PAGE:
7. circumstance227 February 19, 2018 / 5:05 pm

    I just love this to pieces! It is not surprising to me at all that you are a kid at heart, and I am impressed by the achievement. Nice pics too! And now I will spoil all this praise by adding that . . . unless you are Shakespeare . . . .

    “What mere mortal hand and eye
    would dare attempt its assembly?” . . .

    ( . . . how can I say this nicely? . . . . oh, forget it. Just be honest . . . )

    doesn’t rhyme.

    On the other hand, Shakespeare never built a Lego bus.

    Liked by 2 people

    • Just Joan February 19, 2018 / 7:09 pm

      Thanks, 227! My husband suggested that the Lego kit might be worth more if it was left in the box, everything in its sealed plastic bags, etc. To me, it would be worth NOTHING if I couldn’t put it together and play with it. I did not intend “eye” and “assembly” to rhyme. My poem is a parody of William Blake’s The Tyger. Those lines parallel his: “What immortal hand or eye / could frame they fearful symmetry?” (which don’t rhyme either, except perhaps in Olde English?) 🙂

      Liked by 1 person

      • circumstance227 February 20, 2018 / 3:38 pm

        I remember having to learn about Blake’s . . . “rhyme malfunction” . . . during my undergrad studies. Must have repressed it all. (Sorry!)

        Liked by 1 person

      • Just Joan February 20, 2018 / 4:29 pm

        No problem. Maybe it’s an oblique rhyme, in Olde English. Seems he had a “spelling malfunction” too, with that y in Tyger. 🙂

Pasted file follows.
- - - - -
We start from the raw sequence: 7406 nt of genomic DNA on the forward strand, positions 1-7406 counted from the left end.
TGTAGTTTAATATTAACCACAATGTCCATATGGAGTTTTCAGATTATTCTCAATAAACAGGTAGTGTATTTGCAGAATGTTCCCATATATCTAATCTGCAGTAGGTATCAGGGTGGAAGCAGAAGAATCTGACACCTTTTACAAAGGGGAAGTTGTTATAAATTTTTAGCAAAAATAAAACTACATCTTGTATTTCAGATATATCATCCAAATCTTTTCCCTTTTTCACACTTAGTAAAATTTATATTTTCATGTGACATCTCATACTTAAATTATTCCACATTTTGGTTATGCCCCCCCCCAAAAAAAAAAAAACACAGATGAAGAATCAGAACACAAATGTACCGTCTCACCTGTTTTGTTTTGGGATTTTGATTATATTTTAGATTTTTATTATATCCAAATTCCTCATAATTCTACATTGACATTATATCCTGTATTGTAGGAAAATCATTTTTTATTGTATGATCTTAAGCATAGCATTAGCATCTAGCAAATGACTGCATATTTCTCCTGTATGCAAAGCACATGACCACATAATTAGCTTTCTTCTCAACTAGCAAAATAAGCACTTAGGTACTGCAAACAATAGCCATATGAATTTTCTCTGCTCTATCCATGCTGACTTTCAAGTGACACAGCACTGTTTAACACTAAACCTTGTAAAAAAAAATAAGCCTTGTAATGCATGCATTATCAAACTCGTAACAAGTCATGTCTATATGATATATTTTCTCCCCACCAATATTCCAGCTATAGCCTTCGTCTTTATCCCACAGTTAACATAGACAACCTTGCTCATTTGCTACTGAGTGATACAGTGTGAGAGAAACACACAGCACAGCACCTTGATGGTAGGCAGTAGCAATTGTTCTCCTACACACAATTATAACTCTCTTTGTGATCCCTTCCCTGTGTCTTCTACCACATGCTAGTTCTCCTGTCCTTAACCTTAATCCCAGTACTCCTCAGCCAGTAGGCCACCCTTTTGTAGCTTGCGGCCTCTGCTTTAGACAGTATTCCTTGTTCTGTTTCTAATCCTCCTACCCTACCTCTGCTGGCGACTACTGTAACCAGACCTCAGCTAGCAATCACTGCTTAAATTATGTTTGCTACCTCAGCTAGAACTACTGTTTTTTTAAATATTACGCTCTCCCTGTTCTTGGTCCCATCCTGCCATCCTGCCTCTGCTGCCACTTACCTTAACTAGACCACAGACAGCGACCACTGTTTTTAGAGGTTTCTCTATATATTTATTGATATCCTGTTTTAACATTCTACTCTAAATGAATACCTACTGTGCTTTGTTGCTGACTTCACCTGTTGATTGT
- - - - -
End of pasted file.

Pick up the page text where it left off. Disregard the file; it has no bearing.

8. L. T. Garvin, Author February 22, 2018 / 12:03 pm

    Oh Joan, I’m in awe of you both channeling William Blake and dealing with over 1000 pieces of Legos! Puzzles and such have never my thing for sure. They would make my sinus headache much worse, lol. You did an amazing job and definitely deserve a gold medal for sheer endurance!

    Liked by 1 person

    • Just Joan February 22, 2018 / 4:39 pm

      Thanks, Lana. Don’t be over-awed about the William Blake thing… I have another parody in progress called “Booger, Booger.” The Legos required a high degree of attention to detail and following of directions (I’m pretty good at that, I was a government worker for 24 years, LOL). Of note, I initially put the Bus’s front end on upside-down (the part with the headlights, emblem, etc). It looked vaguely wrong, but nothing jumped out at me. Well, it did later, SMH. I like form poetry and parodies BECAUSE they’re puzzles. Maybe it’s hereditary, my dad likes Sudoku. 🙂

      Liked by 1 person

      • L. T. Garvin, Author February 22, 2018 / 10:28 pm

        “Booger, Booger,” LOL…I can’t wait 🙂 I would say those Legos definitely require that attention to detail plus a great deal of brain power and patience. I couldn’t put anything like that together if I had the rest of my life to do it. I’ve heard that puzzles are really good for us so it is lucky that you inherited your dad’s liking of them.

        Liked by 1 person

  9. K E Garland February 27, 2018 / 6:36 pm

    Woooow! This is impressive Joan. I’m also impressed by the patience you must have.

    Liked by 1 person

  10. chevvy8 March 4, 2018 / 12:39 am

    Well done Joan! This is truly masterful and it sounds like a really thoughtful gift since you enjoyed it so much. Loved the poem/limerick too! You’ve got mail. Enjoy your Sunday Joan.😀

    Liked by 1 person

  11. Quirky Girl March 7, 2018 / 6:06 pm

    Legos are awesome! And thank goodness I love them so much, because every time my boys get a 10,000 piece Lego set, guess who ends up having to do most of the building? 😛

    Liked by 2 people

  12. lyart March 18, 2018 / 1:43 am

    This is really cool. I loved LEGO as a kid, too. Never knew, they had a VW Bus (as it is simply called in Germany) on offer. Will have to look for one…